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Hello everyone and welcome to another blog, as we move into a time of year where in this part of the world, the days are shorter and sometimes very cold indeed.

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Firstly, some really good news. You may remember my story from last time; ‘We had joy we had fun’. I’m sure you will all be pleased to know that Rory had the piece read out to him by his son over the phone from America, and it cheered him up no end – so a very happy ending indeed.

 

 

This time of year, it’s all about enjoying the garden as we get it prepared for spring, so I’ll be giving a few tips on jobs to tackle and how to make them as easy as possible. Before I do that, I want to invite you all on a visit to Threave Gardens once again, to enjoy the autumn weather.

No matter how many times I visit, there is always a new horticultural pleasure to enjoy. For those of you who don’t know, it’s a National Trust of Scotland property and boasts fine gardens, woodland walks and a wonderful glasshouse.

Now normally, I head straight for the walled garden (no surprise there!), but on this occasion I thought I’d  get out of my comfort zone and explore the woodlands. It was wonderful to see all the trees with their myriad of colours and it’s also a great time to get up close and admire their leaves and some exciting ornamental bark and berries. What makes it even more interesting is that the trees are named, so if there is one you particularly like, you can write the name down and plant it in your own garden. A great way to spend the afternoon. Rest assured I made a slide show for your enjoyment.

 

 

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A Few Timely Tips

There is a lot to do in the garden at this time of year. Here are a few ways to tackle jobs.

A quick warm up

On a cold morning my favorite job is to rake up leaves; it soon gets the blood flowing and allows me to enjoy the garden atmosphere. Don’t throw away your leaves, just pile them up in a convenient corner, and I’ll give you the low down on what to do with them next time.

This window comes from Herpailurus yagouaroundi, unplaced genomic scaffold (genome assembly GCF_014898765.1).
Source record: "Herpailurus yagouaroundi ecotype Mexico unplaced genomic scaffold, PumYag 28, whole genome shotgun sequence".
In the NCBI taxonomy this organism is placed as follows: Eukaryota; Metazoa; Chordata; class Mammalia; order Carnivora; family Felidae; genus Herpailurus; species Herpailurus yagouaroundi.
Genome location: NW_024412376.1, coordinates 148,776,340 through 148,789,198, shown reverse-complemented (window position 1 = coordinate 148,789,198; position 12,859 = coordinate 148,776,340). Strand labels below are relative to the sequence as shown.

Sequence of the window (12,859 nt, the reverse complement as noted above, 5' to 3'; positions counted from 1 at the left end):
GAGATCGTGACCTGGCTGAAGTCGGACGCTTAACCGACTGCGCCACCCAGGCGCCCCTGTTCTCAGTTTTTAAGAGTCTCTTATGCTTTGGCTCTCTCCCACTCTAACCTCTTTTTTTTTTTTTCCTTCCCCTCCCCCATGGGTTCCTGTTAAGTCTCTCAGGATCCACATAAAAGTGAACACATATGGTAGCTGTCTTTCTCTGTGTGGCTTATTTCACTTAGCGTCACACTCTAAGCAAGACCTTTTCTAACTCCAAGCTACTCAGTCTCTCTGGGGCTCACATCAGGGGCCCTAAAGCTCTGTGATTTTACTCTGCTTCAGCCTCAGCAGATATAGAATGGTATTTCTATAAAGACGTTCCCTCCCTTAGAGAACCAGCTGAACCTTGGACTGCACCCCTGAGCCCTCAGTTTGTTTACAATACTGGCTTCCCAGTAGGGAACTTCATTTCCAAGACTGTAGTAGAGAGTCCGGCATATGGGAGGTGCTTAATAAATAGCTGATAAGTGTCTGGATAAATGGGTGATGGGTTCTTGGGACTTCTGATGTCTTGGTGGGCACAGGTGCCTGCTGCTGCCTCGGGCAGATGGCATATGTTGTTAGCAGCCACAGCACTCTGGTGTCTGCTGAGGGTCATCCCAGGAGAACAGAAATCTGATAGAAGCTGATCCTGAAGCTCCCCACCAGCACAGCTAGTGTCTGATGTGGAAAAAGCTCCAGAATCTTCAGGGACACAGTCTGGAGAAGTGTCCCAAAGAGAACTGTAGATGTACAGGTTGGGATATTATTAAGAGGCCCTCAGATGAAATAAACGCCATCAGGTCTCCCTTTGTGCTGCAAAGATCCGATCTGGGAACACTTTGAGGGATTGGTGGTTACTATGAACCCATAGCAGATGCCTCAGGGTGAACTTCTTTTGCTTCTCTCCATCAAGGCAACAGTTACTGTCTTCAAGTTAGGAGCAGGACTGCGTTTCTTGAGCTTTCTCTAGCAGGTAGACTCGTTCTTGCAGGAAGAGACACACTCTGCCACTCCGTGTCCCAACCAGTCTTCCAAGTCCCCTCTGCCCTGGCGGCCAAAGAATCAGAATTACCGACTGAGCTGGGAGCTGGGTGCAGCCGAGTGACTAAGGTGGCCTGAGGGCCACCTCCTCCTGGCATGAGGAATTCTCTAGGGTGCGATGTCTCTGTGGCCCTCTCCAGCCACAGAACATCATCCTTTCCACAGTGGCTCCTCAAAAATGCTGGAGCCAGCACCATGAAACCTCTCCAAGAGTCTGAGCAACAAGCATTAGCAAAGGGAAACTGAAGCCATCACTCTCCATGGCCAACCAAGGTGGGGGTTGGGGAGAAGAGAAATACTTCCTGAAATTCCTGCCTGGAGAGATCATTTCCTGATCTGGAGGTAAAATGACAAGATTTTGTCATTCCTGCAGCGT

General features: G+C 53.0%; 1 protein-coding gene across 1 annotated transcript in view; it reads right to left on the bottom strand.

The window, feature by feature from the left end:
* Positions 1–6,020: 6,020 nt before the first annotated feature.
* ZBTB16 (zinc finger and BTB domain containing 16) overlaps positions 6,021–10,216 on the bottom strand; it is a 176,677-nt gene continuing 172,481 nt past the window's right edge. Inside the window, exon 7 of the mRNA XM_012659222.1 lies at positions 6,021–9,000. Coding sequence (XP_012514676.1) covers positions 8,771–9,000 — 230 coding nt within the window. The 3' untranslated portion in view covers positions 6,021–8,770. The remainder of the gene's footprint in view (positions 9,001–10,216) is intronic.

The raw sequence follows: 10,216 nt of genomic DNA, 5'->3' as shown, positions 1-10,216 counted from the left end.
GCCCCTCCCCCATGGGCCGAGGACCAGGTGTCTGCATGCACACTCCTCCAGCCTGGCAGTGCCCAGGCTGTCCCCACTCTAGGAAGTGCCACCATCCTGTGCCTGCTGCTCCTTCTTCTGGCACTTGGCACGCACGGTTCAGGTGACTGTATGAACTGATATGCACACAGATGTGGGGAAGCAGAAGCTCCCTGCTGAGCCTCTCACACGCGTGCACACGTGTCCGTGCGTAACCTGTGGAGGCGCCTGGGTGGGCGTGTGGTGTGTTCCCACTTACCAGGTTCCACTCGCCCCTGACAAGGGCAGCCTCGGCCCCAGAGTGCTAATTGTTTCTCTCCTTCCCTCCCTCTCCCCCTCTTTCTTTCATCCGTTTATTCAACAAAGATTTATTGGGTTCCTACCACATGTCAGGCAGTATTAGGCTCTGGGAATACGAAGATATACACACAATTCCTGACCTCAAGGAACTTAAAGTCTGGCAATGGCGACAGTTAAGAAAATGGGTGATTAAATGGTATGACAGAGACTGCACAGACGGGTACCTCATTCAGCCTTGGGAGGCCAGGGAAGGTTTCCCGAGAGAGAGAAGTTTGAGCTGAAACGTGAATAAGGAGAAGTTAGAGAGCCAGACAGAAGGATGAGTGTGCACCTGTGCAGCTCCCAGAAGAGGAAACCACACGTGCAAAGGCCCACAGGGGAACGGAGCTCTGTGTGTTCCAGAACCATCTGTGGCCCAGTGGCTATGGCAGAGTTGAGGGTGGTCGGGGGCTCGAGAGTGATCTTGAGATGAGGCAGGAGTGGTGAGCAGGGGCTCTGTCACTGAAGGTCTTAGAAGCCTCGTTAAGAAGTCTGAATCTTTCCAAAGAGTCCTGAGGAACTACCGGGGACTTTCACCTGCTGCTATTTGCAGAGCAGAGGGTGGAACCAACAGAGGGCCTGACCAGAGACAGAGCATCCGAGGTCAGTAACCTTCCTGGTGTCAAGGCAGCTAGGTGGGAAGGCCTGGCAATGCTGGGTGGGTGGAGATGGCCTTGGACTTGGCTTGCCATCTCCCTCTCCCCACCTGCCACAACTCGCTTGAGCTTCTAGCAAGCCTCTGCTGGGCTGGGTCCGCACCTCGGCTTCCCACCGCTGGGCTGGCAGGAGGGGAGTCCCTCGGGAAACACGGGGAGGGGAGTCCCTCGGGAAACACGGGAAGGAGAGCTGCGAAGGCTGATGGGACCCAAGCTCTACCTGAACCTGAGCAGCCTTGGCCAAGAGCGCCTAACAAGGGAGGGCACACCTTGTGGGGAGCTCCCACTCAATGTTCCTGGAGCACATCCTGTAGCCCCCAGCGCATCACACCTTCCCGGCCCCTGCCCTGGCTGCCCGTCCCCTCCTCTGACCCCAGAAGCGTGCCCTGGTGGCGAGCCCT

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Early morning leaf patrol

Take control

 

If you have a Virginia creeper (Parthenocissus) growing on an outside wall you may want to trim it. Decide on a pruning level, then cut it back at this time every year to keep it under control.

 

Although it looks great just left to ramble, the downside is, it can find its way under the slates of your roof and lead to problems in the future.

Tread lightly

If you are doing any digging, for instance in the vegetable plot, stand on a sturdy board as you dig. This not only keeps your footwear clean, it also stops the soil getting compacted.

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The joy of garden photography. Anatomy of a shoot with special guest The Mystery Garden

Believe it or not, I actually got into photography by necessity. My son was going to do my photographs for the blog, but then moved away to take up a job with a photographic agency. Out of desperation, I grabbed one of his cast-offs and started clicking. It’s been a revelation and a steep learning curve, but throughout it all, I’ve enjoyed myself immensely. I’ve started looking at things in more detail, taking my time to enjoy my surroundings and I’m actually learning how to get the picture I see before me.

Recently I found myself in the mystery garden with an hour to spare and began walking around and snapping. I set myself the task of conveying the atmosphere at this time of year. Luckily, just as I arrived the weather turned from bright and sunny to overcast and chilly, which created just the right mood for the shoot.

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The fun then comes in looking at every detail closely and losing oneself in trying to get the right image. The great thing about gardens is that they change daily so you see something new every time you visit one. I always take a photo of the pond but try to vary my perspective to give variety.

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This shot of the pond is now framed by two trees. This adds interest to the photo.

Now the scene has been set, I get in close and look for some of the smaller detail which makes nature so interesting. Just look for things of interest and try to emphasize their characteristics. In the next few photos I took pictures of rose thorns, the idea being to show how dangerous they can be but also how quirky and captivating their shape is. Their stark, bleak form conveys the season.

 

Next I looked for things that show how at this time of year the garden is about a slow, gentle decay. Seed heads are great for this.

 

 

You can also show the mood of decline by capturing a few of the remaining flowers.

 

Well I hope this has given you a few ideas for your own shoot. With that, it’s time to leave the mystery garden once again as it continues its slow decent into winter.

 

It’s also time to say goodbye but I’m already looking forward to your company for my next blog out on Thursday November 26th. I’m hoping to be showing you some of the photos of David Roney who photographs wildlife in the local area, and telling you about the red squirrels which frequent our locale. I’ll also be getting excited about leaf mould, taking you on a  visit to a local estuary garden, as well as enjoying the season in general. Until then best wishes and embrace the garden. Happy times Dave

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A tranquil  autumn scene by The River Tarff  (taken 05/11/2018)